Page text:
Memorial Day, originally called Decoration Day, is the day to remember those who have given their life in our nation services. The tradition began several years after the Civil War ended, when a union general established an official order proclaiming May 30th as the first observed remembrance.
The south chose not to observe Decoration Day, preferring to honor their dead on different dates. In 1882, the name was changed to Memorial Day and all fallen soldiers in all wars were also honored. It wasn't until after World War I that the nation celebrated the holiday as one. In 1971, Memorial Day was declared a national holiday to be held on the last Monday in May.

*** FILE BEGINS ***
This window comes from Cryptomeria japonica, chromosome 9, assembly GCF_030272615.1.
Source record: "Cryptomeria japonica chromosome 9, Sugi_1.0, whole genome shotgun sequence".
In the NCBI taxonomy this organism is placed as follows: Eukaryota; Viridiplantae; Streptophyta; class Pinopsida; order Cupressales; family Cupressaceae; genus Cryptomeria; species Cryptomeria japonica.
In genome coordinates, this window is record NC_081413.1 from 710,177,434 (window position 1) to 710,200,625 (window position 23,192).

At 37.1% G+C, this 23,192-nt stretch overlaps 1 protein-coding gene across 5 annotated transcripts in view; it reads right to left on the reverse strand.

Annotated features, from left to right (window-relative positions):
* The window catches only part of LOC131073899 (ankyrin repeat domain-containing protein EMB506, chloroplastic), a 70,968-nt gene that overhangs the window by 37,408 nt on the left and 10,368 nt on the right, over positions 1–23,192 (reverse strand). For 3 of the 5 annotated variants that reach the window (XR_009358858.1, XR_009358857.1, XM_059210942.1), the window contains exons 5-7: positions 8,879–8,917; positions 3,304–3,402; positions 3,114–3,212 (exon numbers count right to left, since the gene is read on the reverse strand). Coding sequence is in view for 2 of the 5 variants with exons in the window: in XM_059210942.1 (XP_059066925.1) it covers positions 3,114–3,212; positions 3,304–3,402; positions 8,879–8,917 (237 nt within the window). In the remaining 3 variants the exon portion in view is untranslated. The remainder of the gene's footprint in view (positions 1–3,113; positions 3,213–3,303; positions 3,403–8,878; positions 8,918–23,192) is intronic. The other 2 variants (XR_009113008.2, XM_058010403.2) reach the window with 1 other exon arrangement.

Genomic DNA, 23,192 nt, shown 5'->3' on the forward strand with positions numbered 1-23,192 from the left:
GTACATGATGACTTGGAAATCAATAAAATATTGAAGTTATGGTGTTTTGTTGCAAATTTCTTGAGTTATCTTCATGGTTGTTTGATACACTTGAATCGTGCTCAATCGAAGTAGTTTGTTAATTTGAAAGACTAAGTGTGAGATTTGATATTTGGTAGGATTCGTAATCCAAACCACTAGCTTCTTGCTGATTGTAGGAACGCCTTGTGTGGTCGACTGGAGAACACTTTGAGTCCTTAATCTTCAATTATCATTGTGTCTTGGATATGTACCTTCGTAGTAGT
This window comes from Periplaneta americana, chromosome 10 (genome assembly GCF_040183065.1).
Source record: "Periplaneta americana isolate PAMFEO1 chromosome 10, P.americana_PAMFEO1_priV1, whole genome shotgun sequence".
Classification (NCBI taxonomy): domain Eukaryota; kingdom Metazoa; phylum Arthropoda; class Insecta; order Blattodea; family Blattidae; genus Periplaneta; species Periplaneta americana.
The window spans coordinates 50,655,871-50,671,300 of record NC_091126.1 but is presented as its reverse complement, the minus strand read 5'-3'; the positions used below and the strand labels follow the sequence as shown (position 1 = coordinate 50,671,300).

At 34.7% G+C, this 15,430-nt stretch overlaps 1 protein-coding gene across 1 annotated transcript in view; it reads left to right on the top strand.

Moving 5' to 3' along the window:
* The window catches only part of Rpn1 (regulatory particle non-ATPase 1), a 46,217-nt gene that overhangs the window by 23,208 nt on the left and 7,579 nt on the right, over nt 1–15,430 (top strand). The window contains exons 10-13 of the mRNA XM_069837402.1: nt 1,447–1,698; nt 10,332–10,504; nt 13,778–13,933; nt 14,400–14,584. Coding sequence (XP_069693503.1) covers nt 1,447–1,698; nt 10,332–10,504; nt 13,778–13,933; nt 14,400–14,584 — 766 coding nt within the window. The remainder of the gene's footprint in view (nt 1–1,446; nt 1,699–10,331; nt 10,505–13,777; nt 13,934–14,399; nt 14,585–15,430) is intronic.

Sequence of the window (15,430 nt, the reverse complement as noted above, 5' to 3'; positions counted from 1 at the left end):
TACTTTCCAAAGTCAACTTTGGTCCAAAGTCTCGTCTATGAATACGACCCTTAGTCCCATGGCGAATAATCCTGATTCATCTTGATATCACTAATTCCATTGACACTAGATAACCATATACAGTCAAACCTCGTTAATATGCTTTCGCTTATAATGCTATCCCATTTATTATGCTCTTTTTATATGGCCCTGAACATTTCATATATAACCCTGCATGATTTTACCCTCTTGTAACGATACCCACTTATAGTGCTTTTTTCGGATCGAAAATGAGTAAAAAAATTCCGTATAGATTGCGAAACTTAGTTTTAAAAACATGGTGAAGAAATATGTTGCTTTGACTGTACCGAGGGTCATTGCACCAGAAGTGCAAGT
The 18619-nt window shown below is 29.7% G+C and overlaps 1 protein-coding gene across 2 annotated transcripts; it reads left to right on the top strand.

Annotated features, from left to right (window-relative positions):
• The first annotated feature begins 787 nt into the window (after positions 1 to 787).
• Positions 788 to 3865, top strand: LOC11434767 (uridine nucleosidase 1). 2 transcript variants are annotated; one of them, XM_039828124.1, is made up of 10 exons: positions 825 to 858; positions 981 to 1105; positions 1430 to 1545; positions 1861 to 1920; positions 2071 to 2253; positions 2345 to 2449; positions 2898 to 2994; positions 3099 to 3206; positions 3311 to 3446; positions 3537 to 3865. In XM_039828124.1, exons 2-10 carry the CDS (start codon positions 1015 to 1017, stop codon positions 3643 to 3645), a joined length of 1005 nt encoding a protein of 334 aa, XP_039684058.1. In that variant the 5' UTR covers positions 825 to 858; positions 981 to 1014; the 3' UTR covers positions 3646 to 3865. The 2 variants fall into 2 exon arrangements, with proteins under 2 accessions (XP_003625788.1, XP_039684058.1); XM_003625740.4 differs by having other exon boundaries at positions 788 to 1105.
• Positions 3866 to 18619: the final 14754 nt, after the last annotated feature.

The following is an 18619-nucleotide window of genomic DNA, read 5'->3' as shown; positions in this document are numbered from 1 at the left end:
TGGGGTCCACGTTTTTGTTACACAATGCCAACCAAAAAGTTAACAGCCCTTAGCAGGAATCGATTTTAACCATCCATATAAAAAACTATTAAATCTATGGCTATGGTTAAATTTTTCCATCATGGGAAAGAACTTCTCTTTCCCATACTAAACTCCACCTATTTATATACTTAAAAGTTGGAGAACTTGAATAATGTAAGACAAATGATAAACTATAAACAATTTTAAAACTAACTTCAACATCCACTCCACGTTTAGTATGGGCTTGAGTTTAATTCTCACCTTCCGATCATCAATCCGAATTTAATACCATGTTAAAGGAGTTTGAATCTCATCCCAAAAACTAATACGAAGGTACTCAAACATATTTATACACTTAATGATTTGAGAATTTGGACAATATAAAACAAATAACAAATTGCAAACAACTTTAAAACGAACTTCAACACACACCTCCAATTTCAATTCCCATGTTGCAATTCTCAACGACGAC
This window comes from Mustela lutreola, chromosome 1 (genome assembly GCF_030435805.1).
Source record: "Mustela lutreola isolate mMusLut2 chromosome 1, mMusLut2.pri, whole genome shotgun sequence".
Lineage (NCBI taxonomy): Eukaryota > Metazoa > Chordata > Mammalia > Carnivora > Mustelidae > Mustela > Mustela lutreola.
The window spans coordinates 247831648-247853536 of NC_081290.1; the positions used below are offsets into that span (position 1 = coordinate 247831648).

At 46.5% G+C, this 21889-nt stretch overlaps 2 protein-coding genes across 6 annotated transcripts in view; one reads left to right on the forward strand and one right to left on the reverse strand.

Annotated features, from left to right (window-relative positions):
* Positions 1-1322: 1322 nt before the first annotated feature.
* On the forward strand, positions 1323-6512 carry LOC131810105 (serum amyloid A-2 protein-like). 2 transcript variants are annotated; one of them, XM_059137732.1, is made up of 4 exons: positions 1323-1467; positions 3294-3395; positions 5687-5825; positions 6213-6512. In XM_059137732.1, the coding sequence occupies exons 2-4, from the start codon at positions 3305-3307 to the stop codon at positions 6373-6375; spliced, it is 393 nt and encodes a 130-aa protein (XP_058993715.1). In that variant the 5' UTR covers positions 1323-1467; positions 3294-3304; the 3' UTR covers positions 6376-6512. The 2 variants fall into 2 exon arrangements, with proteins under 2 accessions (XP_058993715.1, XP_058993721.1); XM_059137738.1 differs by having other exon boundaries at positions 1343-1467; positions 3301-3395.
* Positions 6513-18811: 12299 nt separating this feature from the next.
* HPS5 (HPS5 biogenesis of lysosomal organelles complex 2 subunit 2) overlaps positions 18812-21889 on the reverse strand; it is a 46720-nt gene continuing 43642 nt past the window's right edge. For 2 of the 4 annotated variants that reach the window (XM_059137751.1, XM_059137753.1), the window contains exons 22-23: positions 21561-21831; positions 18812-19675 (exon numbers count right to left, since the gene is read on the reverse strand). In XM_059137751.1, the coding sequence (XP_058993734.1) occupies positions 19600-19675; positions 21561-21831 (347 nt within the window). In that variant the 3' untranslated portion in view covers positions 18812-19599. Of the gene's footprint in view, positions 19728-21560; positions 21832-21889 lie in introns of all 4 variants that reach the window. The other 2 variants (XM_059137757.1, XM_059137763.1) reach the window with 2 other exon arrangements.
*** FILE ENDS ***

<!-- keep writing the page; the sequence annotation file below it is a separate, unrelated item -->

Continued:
Morris Hill Cemetery celebrates the Memorial Day tradition by remaining open during the holiday weekend, remembering those who have passed on, whether in war or otherwise. It is the time of the year when many families choose to visit the cemetery in substantial numbers.
Visitors to the cemetery are welcome to place flowers, artificial flowers, flags, wreaths, and other appropriate grave decorations. No glass containers or ceramic decorations are allowed. If you plan to retrieve your mementos, please do so by the following Monday of the observed holiday. The cemetery staff will begin removing all holiday decorations beginning one week after the observed holiday.
On Memorial Day at Morris Hill Cemetery, the Veterans of Foreign Wars will put little flags on every grave in the Fields of Honors and Silent Camp. The American Legion will raise American flags around the Mausoleum.
Please join us to remember those who have passed on, whether in war or otherwise, this Memorial Day.